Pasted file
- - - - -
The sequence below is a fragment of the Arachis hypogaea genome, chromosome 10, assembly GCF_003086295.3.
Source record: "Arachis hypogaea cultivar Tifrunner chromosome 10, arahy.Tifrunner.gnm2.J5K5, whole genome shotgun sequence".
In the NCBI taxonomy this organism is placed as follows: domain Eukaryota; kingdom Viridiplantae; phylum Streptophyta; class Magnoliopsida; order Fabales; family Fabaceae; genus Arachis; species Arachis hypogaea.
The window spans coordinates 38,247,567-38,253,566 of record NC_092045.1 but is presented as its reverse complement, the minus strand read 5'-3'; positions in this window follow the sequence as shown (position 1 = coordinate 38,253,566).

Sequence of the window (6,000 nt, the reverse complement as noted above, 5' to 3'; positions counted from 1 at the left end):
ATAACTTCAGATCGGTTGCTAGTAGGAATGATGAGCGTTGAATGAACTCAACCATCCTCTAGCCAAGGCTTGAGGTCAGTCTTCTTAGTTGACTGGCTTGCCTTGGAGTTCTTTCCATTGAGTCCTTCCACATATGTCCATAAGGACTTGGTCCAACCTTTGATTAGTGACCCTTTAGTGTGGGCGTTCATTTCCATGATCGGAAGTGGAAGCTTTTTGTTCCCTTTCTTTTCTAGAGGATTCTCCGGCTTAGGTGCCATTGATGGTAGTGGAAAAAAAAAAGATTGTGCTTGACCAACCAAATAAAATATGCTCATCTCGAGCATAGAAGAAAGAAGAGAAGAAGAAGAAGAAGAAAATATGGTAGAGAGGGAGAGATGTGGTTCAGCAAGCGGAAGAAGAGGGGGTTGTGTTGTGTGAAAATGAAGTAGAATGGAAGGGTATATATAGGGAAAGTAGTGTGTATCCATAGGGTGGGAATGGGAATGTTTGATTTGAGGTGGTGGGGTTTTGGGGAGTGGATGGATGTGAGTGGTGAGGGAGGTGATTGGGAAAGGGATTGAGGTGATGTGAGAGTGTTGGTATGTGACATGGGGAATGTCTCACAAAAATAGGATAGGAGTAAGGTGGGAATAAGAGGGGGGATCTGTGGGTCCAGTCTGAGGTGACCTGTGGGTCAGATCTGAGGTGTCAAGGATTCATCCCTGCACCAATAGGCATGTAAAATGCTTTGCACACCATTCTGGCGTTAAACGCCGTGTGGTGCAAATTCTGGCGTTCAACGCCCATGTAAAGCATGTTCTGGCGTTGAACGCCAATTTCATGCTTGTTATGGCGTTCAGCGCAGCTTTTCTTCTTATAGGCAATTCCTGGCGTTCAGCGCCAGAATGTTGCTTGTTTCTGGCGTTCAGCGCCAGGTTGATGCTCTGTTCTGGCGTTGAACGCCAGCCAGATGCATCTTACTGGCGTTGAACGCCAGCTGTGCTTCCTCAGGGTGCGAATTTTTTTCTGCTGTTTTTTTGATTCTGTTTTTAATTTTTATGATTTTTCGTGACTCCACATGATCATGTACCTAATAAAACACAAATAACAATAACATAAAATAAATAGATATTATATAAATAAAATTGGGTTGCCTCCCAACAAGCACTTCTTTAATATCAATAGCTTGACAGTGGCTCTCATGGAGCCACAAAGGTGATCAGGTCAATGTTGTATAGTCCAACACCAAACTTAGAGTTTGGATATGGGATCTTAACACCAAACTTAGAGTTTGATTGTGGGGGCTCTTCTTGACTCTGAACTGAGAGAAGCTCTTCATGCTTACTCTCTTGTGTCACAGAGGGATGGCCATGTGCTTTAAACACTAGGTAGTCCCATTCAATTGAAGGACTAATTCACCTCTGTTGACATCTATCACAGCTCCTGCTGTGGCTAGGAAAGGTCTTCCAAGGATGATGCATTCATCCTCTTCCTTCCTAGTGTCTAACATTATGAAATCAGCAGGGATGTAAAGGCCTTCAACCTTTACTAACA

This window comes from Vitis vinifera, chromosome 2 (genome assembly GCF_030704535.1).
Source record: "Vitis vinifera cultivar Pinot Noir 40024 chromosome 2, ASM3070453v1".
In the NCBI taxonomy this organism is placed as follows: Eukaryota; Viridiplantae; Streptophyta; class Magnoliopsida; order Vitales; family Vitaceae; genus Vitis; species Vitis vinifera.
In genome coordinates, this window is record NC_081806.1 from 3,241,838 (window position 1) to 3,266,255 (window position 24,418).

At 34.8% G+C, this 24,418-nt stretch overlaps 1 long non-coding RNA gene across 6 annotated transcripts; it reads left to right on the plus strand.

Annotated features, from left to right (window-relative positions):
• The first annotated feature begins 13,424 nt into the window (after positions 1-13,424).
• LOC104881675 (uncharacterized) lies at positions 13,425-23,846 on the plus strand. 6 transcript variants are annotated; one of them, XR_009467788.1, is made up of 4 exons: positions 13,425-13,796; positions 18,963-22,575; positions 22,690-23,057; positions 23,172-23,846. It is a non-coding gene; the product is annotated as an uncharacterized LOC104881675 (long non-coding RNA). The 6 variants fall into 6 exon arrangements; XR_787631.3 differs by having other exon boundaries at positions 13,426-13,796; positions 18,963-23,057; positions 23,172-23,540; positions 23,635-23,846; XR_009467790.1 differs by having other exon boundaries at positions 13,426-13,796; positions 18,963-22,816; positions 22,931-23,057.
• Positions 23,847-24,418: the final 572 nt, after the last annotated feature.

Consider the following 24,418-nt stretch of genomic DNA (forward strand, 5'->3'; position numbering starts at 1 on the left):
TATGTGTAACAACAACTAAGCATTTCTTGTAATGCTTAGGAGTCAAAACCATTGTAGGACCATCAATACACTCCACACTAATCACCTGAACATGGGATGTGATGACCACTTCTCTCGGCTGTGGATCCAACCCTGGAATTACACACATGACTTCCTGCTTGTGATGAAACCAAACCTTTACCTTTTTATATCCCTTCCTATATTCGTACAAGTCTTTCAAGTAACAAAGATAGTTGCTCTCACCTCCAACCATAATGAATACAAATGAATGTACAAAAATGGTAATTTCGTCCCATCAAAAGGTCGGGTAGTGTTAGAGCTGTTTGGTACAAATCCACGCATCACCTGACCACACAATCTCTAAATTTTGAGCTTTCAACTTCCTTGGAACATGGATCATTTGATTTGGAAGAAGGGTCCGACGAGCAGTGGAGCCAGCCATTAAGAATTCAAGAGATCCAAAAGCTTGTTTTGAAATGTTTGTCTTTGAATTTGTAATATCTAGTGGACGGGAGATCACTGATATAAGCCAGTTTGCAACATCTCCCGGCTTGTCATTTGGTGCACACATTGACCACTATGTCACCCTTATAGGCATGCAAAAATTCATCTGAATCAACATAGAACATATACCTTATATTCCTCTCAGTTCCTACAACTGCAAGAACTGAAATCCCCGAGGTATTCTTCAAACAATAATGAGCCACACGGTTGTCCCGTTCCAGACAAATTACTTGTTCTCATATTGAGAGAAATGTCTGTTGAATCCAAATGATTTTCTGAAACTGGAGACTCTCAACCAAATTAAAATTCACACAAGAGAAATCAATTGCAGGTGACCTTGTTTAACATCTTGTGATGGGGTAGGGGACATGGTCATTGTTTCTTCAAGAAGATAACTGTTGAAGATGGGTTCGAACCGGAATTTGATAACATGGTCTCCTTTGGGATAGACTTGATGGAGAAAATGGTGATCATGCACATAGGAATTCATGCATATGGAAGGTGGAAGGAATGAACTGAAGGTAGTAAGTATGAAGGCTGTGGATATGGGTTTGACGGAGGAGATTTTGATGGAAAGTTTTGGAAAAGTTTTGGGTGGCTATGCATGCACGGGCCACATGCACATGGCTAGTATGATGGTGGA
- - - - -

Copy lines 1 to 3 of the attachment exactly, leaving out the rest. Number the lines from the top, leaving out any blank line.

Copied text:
The sequence below is a fragment of the Arachis hypogaea genome, chromosome 10, assembly GCF_003086295.3.
Source record: "Arachis hypogaea cultivar Tifrunner chromosome 10, arahy.Tifrunner.gnm2.J5K5, whole genome shotgun sequence".
In the NCBI taxonomy this organism is placed as follows: domain Eukaryota; kingdom Viridiplantae; phylum Streptophyta; class Magnoliopsida; order Fabales; family Fabaceae; genus Arachis; species Arachis hypogaea.